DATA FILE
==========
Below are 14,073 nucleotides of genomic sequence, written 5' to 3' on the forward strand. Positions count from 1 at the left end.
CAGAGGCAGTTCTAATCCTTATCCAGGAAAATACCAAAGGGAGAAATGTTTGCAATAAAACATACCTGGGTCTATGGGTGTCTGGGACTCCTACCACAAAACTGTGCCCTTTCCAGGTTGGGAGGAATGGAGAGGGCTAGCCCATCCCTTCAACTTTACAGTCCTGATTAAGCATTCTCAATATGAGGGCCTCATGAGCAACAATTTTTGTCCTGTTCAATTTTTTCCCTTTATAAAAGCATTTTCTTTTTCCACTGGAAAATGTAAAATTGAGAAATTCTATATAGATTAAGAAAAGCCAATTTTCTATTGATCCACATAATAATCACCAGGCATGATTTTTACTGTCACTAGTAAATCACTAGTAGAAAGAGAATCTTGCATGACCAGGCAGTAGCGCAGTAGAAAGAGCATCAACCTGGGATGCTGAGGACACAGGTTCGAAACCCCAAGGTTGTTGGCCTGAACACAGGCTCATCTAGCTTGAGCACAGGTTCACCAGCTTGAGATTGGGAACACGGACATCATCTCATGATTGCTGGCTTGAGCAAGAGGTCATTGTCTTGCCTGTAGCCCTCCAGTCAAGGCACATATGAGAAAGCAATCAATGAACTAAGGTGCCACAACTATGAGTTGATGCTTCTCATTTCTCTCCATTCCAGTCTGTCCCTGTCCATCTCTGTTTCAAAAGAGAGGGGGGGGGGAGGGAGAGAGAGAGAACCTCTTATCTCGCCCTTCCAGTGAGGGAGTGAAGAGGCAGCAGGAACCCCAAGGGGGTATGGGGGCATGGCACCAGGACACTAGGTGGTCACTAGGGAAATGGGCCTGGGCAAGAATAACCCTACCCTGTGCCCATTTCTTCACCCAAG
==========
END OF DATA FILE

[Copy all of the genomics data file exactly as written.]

Below are 14,073 nucleotides of genomic sequence, written 5' to 3' on the forward strand. Positions count from 1 at the left end.
CAGAGGCAGTTCTAATCCTTATCCAGGAAAATACCAAAGGGAGAAATGTTTGCAATAAAACATACCTGGGTCTATGGGTGTCTGGGACTCCTACCACAAAACTGTGCCCTTTCCAGGTTGGGAGGAATGGAGAGGGCTAGCCCATCCCTTCAACTTTACAGTCCTGATTAAGCATTCTCAATATGAGGGCCTCATGAGCAACAATTTTTGTCCTGTTCAATTTTTTCCCTTTATAAAAGCATTTTCTTTTTCCACTGGAAAATGTAAAATTGAGAAATTCTATATAGATTAAGAAAAGCCAATTTTCTATTGATCCACATAATAATCACCAGGCATGATTTTTACTGTCACTAGTAAATCACTAGTAGAAAGAGAATCTTGCATGACCAGGCAGTAGCGCAGTAGAAAGAGCATCAACCTGGGATGCTGAGGACACAGGTTCGAAACCCCAAGGTTGTTGGCCTGAACACAGGCTCATCTAGCTTGAGCACAGGTTCACCAGCTTGAGATTGGGAACACGGACATCATCTCATGATTGCTGGCTTGAGCAAGAGGTCATTGTCTTGCCTGTAGCCCTCCAGTCAAGGCACATATGAGAAAGCAATCAATGAACTAAGGTGCCACAACTATGAGTTGATGCTTCTCATTTCTCTCCATTCCAGTCTGTCCCTGTCCATCTCTGTTTCAAAAGAGAGGGGGGGGGGAGGGAGAGAGAGAGAACCTCTTATCTCGCCCTTCCAGTGAGGGAGTGAAGAGGCAGCAGGAACCCCAAGGGGGTATGGGGGCATGGCACCAGGACACTAGGTGGTCACTAGGGAAATGGGCCTGGGCAAGAATAACCCTACCCTGTGCCCATTTCTTCACCCAAG